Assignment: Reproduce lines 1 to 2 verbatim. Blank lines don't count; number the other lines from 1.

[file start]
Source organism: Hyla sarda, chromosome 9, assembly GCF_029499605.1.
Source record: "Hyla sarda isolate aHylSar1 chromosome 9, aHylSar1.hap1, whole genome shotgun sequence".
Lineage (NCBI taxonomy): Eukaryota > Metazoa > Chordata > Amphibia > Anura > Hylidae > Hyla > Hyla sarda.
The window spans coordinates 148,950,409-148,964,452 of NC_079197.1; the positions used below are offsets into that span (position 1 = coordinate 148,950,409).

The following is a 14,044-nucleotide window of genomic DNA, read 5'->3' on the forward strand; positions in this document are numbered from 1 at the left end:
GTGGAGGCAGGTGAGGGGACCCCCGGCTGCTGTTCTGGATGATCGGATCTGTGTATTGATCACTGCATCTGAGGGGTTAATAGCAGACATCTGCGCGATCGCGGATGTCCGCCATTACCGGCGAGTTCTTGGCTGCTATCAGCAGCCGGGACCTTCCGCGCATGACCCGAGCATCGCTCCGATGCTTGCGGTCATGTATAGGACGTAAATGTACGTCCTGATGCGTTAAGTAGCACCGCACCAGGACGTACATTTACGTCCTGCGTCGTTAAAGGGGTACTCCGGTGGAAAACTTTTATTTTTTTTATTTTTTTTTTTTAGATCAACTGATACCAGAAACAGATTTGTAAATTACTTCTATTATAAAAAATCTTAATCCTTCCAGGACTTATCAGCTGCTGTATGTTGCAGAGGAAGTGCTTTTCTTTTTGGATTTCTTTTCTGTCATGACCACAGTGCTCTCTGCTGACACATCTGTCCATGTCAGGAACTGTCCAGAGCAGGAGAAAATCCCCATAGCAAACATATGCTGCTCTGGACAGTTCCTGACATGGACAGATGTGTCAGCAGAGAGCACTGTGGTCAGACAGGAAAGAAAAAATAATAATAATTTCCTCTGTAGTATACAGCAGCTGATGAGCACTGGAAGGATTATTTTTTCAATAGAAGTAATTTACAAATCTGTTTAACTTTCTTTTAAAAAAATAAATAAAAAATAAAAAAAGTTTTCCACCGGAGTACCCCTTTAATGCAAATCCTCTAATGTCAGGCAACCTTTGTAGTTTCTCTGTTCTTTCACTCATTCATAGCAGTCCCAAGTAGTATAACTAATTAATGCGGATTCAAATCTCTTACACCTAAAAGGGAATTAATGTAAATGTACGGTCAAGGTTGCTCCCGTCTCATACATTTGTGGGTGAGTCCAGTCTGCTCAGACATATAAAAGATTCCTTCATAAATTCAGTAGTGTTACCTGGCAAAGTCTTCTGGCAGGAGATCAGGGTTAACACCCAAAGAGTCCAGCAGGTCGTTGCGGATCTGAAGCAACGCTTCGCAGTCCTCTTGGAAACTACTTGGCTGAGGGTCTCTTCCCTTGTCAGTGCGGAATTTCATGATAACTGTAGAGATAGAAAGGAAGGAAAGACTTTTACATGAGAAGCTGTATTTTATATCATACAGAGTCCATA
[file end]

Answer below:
Source organism: Hyla sarda, chromosome 9, assembly GCF_029499605.1.
Source record: "Hyla sarda isolate aHylSar1 chromosome 9, aHylSar1.hap1, whole genome shotgun sequence".